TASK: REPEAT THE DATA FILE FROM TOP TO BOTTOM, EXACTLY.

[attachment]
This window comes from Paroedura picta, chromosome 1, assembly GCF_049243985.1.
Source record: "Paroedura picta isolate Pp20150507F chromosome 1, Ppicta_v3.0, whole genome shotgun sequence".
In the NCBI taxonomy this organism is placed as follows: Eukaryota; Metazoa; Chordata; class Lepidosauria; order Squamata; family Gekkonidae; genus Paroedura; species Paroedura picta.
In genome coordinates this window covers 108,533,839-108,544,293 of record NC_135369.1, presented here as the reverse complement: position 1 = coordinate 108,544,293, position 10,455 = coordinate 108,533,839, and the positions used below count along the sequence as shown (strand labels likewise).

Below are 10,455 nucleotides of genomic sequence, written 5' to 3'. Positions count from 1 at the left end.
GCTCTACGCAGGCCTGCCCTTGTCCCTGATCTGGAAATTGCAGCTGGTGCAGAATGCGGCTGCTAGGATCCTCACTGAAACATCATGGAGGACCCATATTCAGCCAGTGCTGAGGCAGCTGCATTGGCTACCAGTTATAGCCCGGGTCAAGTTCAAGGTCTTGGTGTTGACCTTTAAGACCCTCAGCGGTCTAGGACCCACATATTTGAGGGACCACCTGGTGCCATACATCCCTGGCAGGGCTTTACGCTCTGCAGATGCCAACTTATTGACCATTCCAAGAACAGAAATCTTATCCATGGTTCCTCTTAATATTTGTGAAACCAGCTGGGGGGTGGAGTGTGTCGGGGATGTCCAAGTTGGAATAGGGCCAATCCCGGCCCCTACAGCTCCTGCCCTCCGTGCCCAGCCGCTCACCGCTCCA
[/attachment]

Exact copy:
This window comes from Paroedura picta, chromosome 1, assembly GCF_049243985.1.
Source record: "Paroedura picta isolate Pp20150507F chromosome 1, Ppicta_v3.0, whole genome shotgun sequence".
In the NCBI taxonomy this organism is placed as follows: Eukaryota; Metazoa; Chordata; class Lepidosauria; order Squamata; family Gekkonidae; genus Paroedura; species Paroedura picta.
In genome coordinates this window covers 108,533,839-108,544,293 of record NC_135369.1, presented here as the reverse complement: position 1 = coordinate 108,544,293, position 10,455 = coordinate 108,533,839, and the positions used below count along the sequence as shown (strand labels likewise).

Below are 10,455 nucleotides of genomic sequence, written 5' to 3'. Positions count from 1 at the left end.
GCTCTACGCAGGCCTGCCCTTGTCCCTGATCTGGAAATTGCAGCTGGTGCAGAATGCGGCTGCTAGGATCCTCACTGAAACATCATGGAGGACCCATATTCAGCCAGTGCTGAGGCAGCTGCATTGGCTACCAGTTATAGCCCGGGTCAAGTTCAAGGTCTTGGTGTTGACCTTTAAGACCCTCAGCGGTCTAGGACCCACATATTTGAGGGACCACCTGGTGCCATACATCCCTGGCAGGGCTTTACGCTCTGCAGATGCCAACTTATTGACCATTCCAAGAACAGAAATCTTATCCATGGTTCCTCTTAATATTTGTGAAACCAGCTGGGGGGTGGAGTGTGTCGGGGATGTCCAAGTTGGAATAGGGCCAATCCCGGCCCCTACAGCTCCTGCCCTCCGTGCCCAGCCGCTCACCGCTCCA